To me, we are all a family of creative derelicts; a team with one heart. We’re movie tramps. Jason is the “Mind” of the group, Vincent’s the “Soul,” I’ve been called the “Heart.” All three of us know that we can look to Kim as the “Muse.” Kim, as an actor, is a source of insight; as a writer (particularly for me) she has reliable perception. All of us together know we are lucky to be with each other during the filmmaking process. We have faith and trust in each other’s background, instincts and ideas. Like a family, we’ll spat and bicker and piss and moan (particularly me) but most times we’re laughing or trying not to break-up (particularly in the middle of a shoot) which makes the situation funnier. We are an odd bunch and as different as night and day, but we seem to think in the same way about filmmaking. That’s what counts.


What can you tell us about Catatonia's approach to horror?


We lean towards “Art House meets Grind House” type of work. We do more crime/psycho-thriller work rather than the typical blood & guts & boobs films. We seem to lean more to Kubrick and Hitchcock; Jason and Vincent more Kubrick, and me, more Hitchcock. For a no-budget/low-budget film-group, and we just like to roll that way.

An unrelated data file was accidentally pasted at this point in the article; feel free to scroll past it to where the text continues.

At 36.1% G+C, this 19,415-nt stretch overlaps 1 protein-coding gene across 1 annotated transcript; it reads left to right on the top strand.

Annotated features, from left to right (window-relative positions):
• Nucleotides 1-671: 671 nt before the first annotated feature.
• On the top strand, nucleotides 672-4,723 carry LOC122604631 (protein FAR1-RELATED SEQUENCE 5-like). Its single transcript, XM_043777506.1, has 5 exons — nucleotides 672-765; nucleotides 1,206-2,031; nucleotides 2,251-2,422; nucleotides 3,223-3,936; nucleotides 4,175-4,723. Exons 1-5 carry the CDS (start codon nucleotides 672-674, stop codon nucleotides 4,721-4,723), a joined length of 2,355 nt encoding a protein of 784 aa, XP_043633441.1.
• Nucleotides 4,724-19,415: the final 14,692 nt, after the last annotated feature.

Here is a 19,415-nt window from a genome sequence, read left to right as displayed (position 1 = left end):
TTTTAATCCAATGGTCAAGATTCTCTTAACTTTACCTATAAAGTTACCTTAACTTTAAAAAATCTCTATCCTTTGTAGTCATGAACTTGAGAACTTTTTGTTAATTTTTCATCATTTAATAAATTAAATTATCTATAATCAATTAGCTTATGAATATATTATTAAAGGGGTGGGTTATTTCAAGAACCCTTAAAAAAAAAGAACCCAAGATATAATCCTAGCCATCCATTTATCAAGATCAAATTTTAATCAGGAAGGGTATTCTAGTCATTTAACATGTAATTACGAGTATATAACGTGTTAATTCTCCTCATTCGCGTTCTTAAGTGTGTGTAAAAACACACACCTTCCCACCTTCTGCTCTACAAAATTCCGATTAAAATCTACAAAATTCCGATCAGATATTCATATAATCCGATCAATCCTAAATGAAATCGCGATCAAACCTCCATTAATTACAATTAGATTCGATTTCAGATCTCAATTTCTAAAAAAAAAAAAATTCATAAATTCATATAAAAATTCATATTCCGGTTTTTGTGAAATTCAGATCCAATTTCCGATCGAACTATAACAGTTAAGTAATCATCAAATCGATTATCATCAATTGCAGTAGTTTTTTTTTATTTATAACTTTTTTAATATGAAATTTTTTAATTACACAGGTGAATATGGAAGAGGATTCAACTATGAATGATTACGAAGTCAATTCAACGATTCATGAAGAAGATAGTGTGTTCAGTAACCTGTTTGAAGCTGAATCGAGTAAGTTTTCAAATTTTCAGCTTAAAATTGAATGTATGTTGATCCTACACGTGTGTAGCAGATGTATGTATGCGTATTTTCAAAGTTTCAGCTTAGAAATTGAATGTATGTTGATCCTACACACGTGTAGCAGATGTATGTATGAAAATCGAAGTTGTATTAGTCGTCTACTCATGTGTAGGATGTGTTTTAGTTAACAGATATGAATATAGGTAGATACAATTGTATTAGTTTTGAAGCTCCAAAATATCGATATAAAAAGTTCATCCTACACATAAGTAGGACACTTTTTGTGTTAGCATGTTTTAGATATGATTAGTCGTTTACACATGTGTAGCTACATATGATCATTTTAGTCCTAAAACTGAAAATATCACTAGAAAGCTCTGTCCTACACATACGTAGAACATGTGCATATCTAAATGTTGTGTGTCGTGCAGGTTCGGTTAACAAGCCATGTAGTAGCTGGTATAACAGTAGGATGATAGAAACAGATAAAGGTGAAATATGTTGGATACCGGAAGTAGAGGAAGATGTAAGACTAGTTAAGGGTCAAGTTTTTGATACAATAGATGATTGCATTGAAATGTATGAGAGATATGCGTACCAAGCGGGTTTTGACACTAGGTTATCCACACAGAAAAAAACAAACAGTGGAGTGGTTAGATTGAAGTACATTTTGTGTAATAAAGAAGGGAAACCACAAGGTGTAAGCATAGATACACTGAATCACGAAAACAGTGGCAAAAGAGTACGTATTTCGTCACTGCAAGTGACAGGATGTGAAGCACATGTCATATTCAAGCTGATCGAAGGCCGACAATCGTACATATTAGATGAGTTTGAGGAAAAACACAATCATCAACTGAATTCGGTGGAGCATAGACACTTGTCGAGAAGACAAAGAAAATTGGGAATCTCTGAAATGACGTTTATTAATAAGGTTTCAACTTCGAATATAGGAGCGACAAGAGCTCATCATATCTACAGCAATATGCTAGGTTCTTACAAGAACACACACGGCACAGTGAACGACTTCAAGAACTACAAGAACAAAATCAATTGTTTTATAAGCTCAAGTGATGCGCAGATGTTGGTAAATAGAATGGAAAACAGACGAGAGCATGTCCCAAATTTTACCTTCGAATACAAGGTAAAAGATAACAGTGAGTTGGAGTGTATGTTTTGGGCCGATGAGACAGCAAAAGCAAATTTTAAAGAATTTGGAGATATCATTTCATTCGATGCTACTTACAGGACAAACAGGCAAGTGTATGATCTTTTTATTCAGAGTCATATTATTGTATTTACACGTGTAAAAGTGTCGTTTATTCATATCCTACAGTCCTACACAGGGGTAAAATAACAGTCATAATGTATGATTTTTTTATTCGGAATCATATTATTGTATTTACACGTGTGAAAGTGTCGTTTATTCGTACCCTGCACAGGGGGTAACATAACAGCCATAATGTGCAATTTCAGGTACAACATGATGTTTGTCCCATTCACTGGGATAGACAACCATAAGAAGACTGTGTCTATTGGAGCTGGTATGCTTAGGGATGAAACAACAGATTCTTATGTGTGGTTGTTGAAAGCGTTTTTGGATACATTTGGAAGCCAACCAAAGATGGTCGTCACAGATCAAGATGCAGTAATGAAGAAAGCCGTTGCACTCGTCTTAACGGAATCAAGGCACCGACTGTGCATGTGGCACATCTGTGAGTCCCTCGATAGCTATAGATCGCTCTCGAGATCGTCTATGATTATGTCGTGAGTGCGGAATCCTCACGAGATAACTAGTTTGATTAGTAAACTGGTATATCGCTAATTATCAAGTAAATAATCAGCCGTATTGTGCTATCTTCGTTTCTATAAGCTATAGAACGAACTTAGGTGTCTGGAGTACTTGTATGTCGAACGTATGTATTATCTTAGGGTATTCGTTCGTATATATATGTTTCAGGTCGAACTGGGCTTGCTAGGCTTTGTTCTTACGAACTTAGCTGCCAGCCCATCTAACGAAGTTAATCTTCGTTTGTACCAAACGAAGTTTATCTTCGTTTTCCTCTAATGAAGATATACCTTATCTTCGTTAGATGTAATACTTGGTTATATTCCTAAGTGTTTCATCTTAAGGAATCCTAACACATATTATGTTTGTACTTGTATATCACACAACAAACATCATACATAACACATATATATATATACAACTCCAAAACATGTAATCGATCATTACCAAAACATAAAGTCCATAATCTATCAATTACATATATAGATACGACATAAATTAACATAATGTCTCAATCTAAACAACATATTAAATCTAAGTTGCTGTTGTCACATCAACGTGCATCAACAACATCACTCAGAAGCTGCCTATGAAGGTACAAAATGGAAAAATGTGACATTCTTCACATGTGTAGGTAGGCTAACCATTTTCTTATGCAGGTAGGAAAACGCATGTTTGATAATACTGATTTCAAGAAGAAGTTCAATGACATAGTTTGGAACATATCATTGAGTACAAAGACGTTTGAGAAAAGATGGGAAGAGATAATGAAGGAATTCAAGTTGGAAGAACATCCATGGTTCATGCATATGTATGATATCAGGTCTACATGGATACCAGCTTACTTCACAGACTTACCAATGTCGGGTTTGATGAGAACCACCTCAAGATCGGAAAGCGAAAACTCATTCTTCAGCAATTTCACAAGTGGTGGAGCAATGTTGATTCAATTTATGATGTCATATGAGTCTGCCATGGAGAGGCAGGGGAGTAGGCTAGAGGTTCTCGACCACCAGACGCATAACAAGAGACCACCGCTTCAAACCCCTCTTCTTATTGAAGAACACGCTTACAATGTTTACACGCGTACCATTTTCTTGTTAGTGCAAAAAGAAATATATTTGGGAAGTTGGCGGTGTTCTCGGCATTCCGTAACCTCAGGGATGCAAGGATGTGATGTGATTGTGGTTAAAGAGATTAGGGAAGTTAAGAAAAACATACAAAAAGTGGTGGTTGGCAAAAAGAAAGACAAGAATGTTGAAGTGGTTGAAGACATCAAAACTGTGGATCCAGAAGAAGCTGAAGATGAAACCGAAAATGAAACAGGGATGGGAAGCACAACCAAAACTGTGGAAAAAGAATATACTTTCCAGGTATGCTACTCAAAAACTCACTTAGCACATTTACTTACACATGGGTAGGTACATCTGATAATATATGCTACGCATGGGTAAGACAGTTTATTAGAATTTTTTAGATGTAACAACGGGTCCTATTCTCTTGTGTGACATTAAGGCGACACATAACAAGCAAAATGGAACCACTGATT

A few words about your overall directorial approach to your story at hand?


Trust your actors and crew to do what they do best, hold on tight, keep your heels down, keep your head up and don’t fall off, cuz it’s gonna be a hell of a ride!


Do talk about your key cast, and why exactly these people?


Unlike theater, where the character is well-defined in the play, I believe a good actor breathes its own life into the character of the film. Why exactly “these” people? Cuz as a director, I can trust them, and as actors, they trust me.


With the whole movie being set in a mental institution, where was Catatonia filmed, actually, and what was it like shooting there?


We were lucky to have an actual medical building that was pretty much empty of tenants to become Nutmeg Valley State Mental Hospital. We also went back to our original location, as the Oakwood Asylum, for Play Hooky, which had been neglected and deteriorated tremendously in three years. It was cool to go back to the original location for Rosie’s hallucination scenes.


A few words about the shoot as such, and the on-set atmosphere?